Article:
Illness Uncertainty and Its Antecedents for Patients With Prostate Cancer and Their Partners

Ting Guan, MS; Peiran Guo, MS; Sheila Judge Santacroce, PhD, RN; Ding-Geng Chen, PhD; Lixin Song, PhD, RN


Objectives: Guided by Mishel’s uncertainty in illness theory, patterns of change in uncertainty were explored over time for patients with prostate cancer and their partners. In addition, the relationships between uncertainty and its antecedents were examined, and the role effects (patient versus partner) on these relationships were assessed.

Sample & Setting: This study is a secondary analysis of the longitudinal data collected from a randomized clinical trial.

Methods & Variables: The current authors fitted multiple-level models that included time-invariant baseline variables (sociodemographics and cancer factors) and time-varying variables (uncertainty, symptoms, and social support) measured at baseline and at 4, 8, and 12 months thereafter.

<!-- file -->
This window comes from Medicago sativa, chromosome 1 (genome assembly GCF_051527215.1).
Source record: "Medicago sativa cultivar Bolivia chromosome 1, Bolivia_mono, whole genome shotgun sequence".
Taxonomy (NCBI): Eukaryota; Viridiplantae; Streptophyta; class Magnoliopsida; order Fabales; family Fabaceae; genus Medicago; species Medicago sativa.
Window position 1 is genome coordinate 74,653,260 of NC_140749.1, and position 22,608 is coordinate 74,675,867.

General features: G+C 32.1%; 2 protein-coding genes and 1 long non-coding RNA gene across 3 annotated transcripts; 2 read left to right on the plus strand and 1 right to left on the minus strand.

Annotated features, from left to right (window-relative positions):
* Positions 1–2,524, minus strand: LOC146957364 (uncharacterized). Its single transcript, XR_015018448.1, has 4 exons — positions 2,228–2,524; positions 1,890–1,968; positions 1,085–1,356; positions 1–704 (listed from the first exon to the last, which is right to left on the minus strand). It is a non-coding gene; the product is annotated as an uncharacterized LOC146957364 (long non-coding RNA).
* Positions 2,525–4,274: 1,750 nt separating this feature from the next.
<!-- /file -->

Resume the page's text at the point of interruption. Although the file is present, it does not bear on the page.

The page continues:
Results: No statistically significant patterns of change in uncertainty over time were detected. Partners reported greater uncertainty than patients. Higher uncertainty was associated with more general and prostate cancer–specific symptoms, recurrent and advanced prostate cancer, higher prostate-specific antigen level, and lower social support. More urinary symptoms were associated with greater uncertainty in patients than in partners.

Implications for Nursing: Uncertainty management can be tailored for and target symptom management and social support.

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